But not only that, but Lance has played great all year long. He's been a terrific leader. He's been our leader really on a day-to-day basis. But Brian's played outstanding basketball these last six weeks now.
I mean, as well as he had been playing, he's given a toughness. Even last night, some of his rebounds, they weren't just a rebound, there was a toughness there that's really helped us.
Brian's played great. I'm so proud of him. You know, like yesterday when he kicked it out that one time, I think 70,000 people were shocked that he kicked it out, except us. And then we got a three on it. It's very good.
Q. Mike, a Los Angeles question for you.
COACH KRZYZEWSKI: Are those different?
Q. When the Lakers wanted you to be their coach back in 2004, was there part of you tempted by the opportunity?
COACH KRZYZEWSKI: Oh, yeah.
Q. And why haven't you succumb to making that next jump? What keeps you at Duke?
COACH KRZYZEWSKI: I was more than tempted. I seriously considered it. One, because it was the Lakers. Mitch is great. It would have been an opportunity to work with Kobe. He and I are very close.
I guess because I did not accept it, it really speaks to, you know, how much I love Duke and college basketball, but especially Duke. When we were talking a little bit earlier, a few minutes ago, about commitment, Duke has been committed to me when I wasn't with Knight and Rupp and those guys. They were committed to me when we were 38-47. Just from where I'm from, whatever, that will never leave my heart, that type of commitment.
So I'll be at Duke even after I stop coaching. You know, that's where I'm gonna be.
Q. You said looking at each year one at the same time, particularly the last couple years. What about the last couple years is it that made you look at it that way?
COACH KRZYZEWSKI: Well, because college basketball changed. The one-and-done, how much more parity there was. If you're in this, you have to keep reinventing yourself a little bit, even to stay up with the kids. It's different cultures.
I think the Olympics helped me a lot, getting away from Duke and learning. While I was doing it, doing Duke, saying, I have a group now, there isn't Jayson Williams here, they're not Laettner or Grant Hill. This will be cool. We just get, like you're younger days, get in and get to know them even more, be more in the moment with them.
I just felt that that was the way to do it. And that's why I've really kind of deflected throughout the year when people have said, since 2004, you've won three, you've been to 10 or 11 Final Fours, I've never wanted to talk about it, because it's not about them. I don't want to be like us because who cares. I want to be like them. They shouldn't want to be like Mike; Mike should want to be like them, I guess is what I'm saying. That's a lot better.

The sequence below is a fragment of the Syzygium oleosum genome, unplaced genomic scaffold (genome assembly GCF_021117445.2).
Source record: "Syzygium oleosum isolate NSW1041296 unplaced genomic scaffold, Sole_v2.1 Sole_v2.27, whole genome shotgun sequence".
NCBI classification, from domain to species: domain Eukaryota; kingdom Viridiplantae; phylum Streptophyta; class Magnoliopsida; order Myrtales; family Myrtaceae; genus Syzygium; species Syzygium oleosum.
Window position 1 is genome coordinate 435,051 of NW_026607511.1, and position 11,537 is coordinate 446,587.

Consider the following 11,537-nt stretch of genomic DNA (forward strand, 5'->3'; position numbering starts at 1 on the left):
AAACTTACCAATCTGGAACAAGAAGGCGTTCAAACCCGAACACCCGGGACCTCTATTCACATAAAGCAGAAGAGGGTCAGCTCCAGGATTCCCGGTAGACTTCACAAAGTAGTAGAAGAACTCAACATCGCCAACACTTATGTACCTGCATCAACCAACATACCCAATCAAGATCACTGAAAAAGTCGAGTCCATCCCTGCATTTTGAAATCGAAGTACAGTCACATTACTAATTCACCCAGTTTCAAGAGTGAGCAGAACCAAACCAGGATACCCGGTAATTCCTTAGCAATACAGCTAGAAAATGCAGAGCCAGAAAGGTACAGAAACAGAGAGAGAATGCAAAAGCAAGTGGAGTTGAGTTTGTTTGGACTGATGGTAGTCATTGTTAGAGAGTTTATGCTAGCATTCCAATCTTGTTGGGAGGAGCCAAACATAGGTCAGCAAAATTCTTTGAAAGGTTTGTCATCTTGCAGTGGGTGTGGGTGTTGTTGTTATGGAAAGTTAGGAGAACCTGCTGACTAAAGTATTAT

I've really enjoyed that. I've really enjoyed that. It's just a better way for me to coach right now at this time in my career.
Q. In relation to just what you were talking about, the last decade of college basketball has been the most volatile ever, I guess.
COACH KRZYZEWSKI: Right. Up to now. Up to now.
Q. Did you ever wonder whether it was going to be possible for one of the top programs to have a totally senior/junior dominated squad and keep it together as you've done with these guys?
COACH KRZYZEWSKI: Well, not with guys who would be one-and-done. You know, it's impossible. Or they think that they're one-and-done.
However, I'm saying that, and we tried to recruit some. This hasn't been planned. I don't know any coach that can actually plan anymore year to year. You recruit, you try to get the very best kids you can, and then at the end of that year you see where you're at. Who's left, who's graduated, who's transferred. Because there's more instant gratification now. People just want that, they want it more.
I mean, Apple just introduced something yesterday. Talk about instant gratification. People are in line wanting something new. It's in every aspect of our society. So it's not just college basketball.
It's pretty impressive that I knew that. My wife got one yesterday (smiling). That's why I know it. She was playing with it.
Q. Some bigger schools with bigger budgets will certainly take notice of Brad Stevens. You've had assistants move up the coaches' ladder. What is your advice to a young guy as bigger opportunities present themselves?
COACH KRZYZEWSKI: Well, always work for good people and hire good people and recruit good people. Any of my assistants, before I'd tell them to accept a job, Is the AD a good person and is the president a good person? What's their motivation in hiring you?